By This Caring Heart on May 29, 2014
Those things are not compliments. They are humiliating and reduce a person to feeling like an inanimate object, and it feels very much like an implied threat. Even more so when I did not respond and that earned me a verbal barrage of another type which felt even more threatening. Sometimes they would follow us to our car and continue making comments and wanting to know where we were going.
I’d like to say these are extreme examples, but sadly they’re not, and the list goes on and on and on. I have so many stories like this, and there’s nothing special about me. I am just an average woman, and I don’t know a single woman who doesn’t have a long list of their own stories. They have been a very regular part of my life. It happened to a friend just the other day.
I have been put in some incredibly uncomfortable situations and been made to feel embarrassed and apologetic even this past year when someone I consider a fairly good guy has felt the need to comment on my body in front of his wife. I think it was awkward and uncomfortable for both of us women and so unnecessary if he’d simply have thought before he spoke.
The saddest part of all this and the part that makes me the angriest is that nothing has changed. In fact, I think it’s even worse now with social media and technology making it even easier to terrorize women and to do so anonymously. My teenage daughter simply walked down the sidewalk last summer in our small town and had an older man make a crude sexual comment to her.
There is a “secret admirer” page for her college campus on Facebook. It is all anonymous posts. Last year, her freshman year, there was a post made about my daughter and her roommate. The page admin said he had received the submission multiple times and finally posted it, after “cleaning it up a bit.” What was actually posted were comments about the physical attributes of my daughter and her roommate, things he’d like to do to them, including a threesome with them, that my daughter’s hair made him think “really kinky things,” and a clear statement that he knew where they lived and had been observing them on multiple occasions.
They were understandably freaked out. They were actually so scared they had a guy friend escort them whenever they left their room for weeks, actually being more afraid to walk around inside their own dorm than out on campus, because he knew where they lived. Her boyfriend 6 hours away was beside himself with concern. My daughter wore her hair in a bun for weeks to hide her hair.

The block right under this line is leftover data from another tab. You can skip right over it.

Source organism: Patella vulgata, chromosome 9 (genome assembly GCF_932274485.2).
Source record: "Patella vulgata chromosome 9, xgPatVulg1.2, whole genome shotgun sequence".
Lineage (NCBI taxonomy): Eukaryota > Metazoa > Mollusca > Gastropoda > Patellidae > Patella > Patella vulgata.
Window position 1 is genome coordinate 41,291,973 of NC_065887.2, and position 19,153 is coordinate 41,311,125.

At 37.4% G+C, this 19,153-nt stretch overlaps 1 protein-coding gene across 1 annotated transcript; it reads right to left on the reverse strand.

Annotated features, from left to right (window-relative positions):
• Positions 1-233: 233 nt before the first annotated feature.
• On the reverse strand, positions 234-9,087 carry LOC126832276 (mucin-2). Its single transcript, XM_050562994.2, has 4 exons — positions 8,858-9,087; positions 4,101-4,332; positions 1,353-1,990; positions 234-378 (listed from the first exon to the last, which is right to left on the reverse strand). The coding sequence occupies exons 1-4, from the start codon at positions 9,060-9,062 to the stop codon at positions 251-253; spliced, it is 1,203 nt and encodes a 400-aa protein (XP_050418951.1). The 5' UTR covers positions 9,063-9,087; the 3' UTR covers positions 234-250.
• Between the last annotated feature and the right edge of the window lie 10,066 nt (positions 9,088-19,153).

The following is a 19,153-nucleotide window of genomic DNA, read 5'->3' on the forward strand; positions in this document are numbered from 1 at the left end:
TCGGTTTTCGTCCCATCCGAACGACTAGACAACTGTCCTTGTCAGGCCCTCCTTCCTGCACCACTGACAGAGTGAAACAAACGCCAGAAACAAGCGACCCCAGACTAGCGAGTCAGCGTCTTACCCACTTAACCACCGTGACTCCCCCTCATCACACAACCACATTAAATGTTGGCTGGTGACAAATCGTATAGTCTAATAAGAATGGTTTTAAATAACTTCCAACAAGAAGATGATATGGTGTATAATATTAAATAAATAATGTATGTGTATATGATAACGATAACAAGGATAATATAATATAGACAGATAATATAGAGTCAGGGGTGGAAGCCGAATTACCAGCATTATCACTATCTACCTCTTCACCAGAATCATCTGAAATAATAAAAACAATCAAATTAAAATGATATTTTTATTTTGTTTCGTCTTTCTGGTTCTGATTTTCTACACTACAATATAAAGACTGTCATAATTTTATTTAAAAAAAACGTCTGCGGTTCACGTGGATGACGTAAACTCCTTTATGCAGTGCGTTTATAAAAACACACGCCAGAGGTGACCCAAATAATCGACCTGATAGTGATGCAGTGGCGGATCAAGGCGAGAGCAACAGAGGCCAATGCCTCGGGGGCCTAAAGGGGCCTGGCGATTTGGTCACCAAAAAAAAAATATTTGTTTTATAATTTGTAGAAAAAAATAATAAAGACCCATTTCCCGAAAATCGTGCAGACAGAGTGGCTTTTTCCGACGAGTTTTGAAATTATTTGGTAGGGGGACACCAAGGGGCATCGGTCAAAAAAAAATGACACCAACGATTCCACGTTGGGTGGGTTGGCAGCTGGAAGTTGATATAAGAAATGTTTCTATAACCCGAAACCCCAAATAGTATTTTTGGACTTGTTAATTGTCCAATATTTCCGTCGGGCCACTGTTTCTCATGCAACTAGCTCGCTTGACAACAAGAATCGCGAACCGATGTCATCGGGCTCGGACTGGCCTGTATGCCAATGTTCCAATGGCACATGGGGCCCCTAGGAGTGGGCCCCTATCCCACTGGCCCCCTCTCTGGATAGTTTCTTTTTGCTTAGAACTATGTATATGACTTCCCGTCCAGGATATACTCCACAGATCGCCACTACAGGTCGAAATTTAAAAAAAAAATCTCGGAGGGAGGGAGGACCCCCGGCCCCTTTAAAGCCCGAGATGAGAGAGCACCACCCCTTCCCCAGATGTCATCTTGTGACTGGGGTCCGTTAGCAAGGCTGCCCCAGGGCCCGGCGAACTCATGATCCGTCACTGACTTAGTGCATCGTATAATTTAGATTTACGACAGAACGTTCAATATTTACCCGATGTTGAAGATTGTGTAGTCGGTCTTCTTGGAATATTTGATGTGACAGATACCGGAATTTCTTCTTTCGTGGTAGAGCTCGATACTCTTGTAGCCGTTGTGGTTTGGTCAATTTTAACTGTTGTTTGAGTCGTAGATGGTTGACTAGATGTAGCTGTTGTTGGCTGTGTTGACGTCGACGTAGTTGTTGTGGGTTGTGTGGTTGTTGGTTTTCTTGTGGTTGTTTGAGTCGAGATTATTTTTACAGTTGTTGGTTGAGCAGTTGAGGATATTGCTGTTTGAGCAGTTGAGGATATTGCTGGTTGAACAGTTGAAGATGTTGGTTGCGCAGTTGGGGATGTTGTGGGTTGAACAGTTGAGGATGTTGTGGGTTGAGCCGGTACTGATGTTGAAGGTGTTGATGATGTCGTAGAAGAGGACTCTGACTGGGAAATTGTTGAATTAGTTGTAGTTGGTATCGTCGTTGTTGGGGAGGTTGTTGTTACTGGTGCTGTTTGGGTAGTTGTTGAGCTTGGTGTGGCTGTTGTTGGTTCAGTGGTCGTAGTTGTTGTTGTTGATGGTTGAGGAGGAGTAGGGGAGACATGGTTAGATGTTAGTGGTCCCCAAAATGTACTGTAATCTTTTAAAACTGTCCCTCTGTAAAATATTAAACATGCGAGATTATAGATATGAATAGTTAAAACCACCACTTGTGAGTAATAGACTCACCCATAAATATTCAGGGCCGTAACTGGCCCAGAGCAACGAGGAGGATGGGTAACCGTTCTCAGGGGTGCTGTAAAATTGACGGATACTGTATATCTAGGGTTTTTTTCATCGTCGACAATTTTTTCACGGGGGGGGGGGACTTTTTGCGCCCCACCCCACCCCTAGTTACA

This is so important. I want to get this across. The girls were afraid to walk around inside their own dorm and my daughter was afraid to wear her hair down. These were not harmless comments. They made these young women literally change the way they lived and acted for weeks out of fear, because they felt unsafe in their own living environment. The fact that my daughter felt the need to wear her long beautiful hair up in a bun, not because she liked the hairstyle, but because she felt the need to hide it because some creep saw it as sexual and she was afraid to let it be seen lest it encourage such thoughts, enrages me.
Absolutely not all men are like that. Of course not. I have always known that. Some of my best friends have always been, and continue to be, male. There are men here on tumblr who are speaking out on this subject.
I know for a fact there are men who also sometimes feel objectified and devalued as a person when women just want to use them for sex, but I don’t think they have the same accompanying fear for their safety or the constant lack of respect that is so pervasive for women, and on so many levels.
The point is that #yesallwomen experience these things on an alarmingly regular basis. This is our daily reality and until we really know you well and trust is established, we have no way of knowing which men are the “not all men” and so, like that m&m analogy, we have to assume they might be poisonous until we can sort out which ones are safe, because to assume all are safe until we discover which ones are poisonous could cost our safety or even literally cost us our lives. Sometimes it is one we have come to trust and think of as “safe” and a friend who then turns into one of the “poisonous” ones.
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